wide screenText is usually read from left to right (or right to left in some cultures); we then turn the page to continue. Now think of a website, any website....we read as before however we scroll down. Why? Is this wrong?

I'm writing this blog post on an 11 inch Chromebook, so it's not the largest screen. If I am honest I find it a little too small sometimes, and I prefer my 13 inch Macbook Air.

I quickly run out of screen real estate on the vertical aspect, yet there is so much space on the horizontal Look at all the white space to the left and right of this page. In fact pick most websites and you will see that there are huge areas of unused space, all wasted either on blank space, or navigation -- perhaps even adverts.

So why am I made to scroll down, why not scroll right as in turning a page? Who came up with the never-ending long page? I spent some times looking around the web at all my favourite pages. For example, social networking occupies quite a bit of my time. Both Google+ and Facebook show me about one and a half posts, but in most cases only one post as it has an image attached -- apparently we require visual stimulation these days so most posts have an image. I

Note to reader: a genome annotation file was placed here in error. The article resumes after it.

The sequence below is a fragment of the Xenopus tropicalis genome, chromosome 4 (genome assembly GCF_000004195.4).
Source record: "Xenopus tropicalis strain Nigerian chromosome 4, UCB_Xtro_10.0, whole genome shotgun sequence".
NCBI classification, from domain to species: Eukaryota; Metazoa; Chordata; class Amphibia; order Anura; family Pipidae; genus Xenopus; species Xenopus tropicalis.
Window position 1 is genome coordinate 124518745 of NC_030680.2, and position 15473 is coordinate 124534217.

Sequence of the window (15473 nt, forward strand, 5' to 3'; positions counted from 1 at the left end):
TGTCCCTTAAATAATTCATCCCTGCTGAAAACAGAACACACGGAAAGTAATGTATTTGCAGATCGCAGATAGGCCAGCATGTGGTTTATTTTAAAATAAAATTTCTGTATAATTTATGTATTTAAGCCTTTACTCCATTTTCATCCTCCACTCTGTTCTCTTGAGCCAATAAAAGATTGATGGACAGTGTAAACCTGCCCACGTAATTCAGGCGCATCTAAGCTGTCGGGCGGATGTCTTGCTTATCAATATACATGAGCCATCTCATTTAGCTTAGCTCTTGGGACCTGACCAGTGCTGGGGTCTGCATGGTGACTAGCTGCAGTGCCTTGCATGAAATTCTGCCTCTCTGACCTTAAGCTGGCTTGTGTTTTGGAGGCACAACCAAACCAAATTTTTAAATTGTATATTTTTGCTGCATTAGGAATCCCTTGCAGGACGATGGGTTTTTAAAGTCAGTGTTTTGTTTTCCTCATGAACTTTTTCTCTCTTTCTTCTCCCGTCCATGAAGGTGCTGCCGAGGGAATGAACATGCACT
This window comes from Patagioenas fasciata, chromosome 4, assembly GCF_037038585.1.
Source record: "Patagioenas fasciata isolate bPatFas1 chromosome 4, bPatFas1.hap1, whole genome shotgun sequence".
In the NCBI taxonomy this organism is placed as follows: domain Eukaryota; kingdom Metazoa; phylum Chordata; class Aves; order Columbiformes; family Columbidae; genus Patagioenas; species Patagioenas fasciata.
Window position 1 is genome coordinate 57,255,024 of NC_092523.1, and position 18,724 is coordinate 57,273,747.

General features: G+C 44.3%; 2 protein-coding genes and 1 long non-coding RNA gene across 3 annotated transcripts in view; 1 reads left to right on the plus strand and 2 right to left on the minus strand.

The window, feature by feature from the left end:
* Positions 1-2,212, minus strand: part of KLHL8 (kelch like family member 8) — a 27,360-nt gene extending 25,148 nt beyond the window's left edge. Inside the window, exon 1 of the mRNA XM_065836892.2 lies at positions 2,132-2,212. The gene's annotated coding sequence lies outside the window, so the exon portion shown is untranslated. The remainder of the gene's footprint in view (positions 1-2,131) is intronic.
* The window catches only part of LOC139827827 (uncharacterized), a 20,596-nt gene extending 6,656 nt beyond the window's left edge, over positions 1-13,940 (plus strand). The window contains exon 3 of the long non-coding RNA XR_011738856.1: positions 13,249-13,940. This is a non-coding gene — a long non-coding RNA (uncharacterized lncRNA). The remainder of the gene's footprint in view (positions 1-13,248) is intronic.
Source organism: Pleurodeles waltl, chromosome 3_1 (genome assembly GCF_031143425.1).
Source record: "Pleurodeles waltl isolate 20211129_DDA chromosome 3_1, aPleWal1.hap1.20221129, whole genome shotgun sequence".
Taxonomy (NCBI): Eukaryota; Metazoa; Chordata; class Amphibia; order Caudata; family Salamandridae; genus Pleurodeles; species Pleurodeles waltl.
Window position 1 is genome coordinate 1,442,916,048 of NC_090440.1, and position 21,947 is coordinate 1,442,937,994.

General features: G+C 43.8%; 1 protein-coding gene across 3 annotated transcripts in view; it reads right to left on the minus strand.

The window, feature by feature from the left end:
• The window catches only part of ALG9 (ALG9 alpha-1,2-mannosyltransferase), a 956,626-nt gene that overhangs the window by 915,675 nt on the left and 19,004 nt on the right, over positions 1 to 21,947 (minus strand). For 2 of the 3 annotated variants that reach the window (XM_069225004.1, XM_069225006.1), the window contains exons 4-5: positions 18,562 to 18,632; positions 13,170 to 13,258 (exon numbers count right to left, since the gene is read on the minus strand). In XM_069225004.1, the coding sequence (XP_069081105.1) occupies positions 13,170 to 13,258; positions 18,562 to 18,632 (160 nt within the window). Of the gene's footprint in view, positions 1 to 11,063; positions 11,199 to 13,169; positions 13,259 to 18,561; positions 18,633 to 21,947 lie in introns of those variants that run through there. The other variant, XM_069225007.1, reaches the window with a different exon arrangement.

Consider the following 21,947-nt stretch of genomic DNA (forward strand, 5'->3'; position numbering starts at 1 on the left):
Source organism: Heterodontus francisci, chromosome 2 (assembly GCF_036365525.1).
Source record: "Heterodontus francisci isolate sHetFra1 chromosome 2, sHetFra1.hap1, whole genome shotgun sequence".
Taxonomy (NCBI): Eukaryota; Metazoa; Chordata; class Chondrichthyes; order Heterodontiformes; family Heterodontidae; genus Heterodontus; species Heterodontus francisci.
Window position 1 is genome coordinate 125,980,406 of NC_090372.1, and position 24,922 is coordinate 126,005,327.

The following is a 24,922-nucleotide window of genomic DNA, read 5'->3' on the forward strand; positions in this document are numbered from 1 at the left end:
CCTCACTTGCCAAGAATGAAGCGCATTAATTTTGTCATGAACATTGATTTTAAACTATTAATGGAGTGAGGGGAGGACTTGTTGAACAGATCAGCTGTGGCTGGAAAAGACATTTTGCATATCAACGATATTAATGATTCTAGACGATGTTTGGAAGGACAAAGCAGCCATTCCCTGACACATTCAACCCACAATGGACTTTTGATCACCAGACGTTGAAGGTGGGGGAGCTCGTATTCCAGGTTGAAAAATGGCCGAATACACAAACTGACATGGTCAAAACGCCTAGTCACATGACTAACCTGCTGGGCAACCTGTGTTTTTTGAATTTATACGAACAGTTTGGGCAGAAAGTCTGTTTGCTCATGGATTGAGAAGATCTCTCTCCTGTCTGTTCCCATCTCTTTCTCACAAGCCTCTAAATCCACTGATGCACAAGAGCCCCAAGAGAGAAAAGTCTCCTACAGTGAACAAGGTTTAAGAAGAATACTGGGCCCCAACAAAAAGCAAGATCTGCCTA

looked at several News websites -- a long column of text for the story, with one-third of it taken up by navigation and further stories to the right. Again much scrolling to complete the story.

Maybe web designers have become too lazy and complacent? For years most sites have been designed around the 960gs concept -- 960 pixels wide. This offers a relatively standard framework for designing and balancing a site as it is split into several columns. This was fine when screen resolutions were smaller, typically 1204 pixels wide. According to stats for January 2013 more than 90% of PCs now run above this width.

I think it's time for a change -- screens aspect rations have evolved from the traditional 4:3 and are usually wide-screen, so why can't we make better use of the width and rely less on the depth?

Perhaps mobile computing has the answer -- any good website now adapts to the width of the device. A phone or tablet can render a site using a long or wide-screen. Often the text flow adapts to accommodate the width. Why not apply this concept to traditional PCs?

Thoughts?

site by DAJ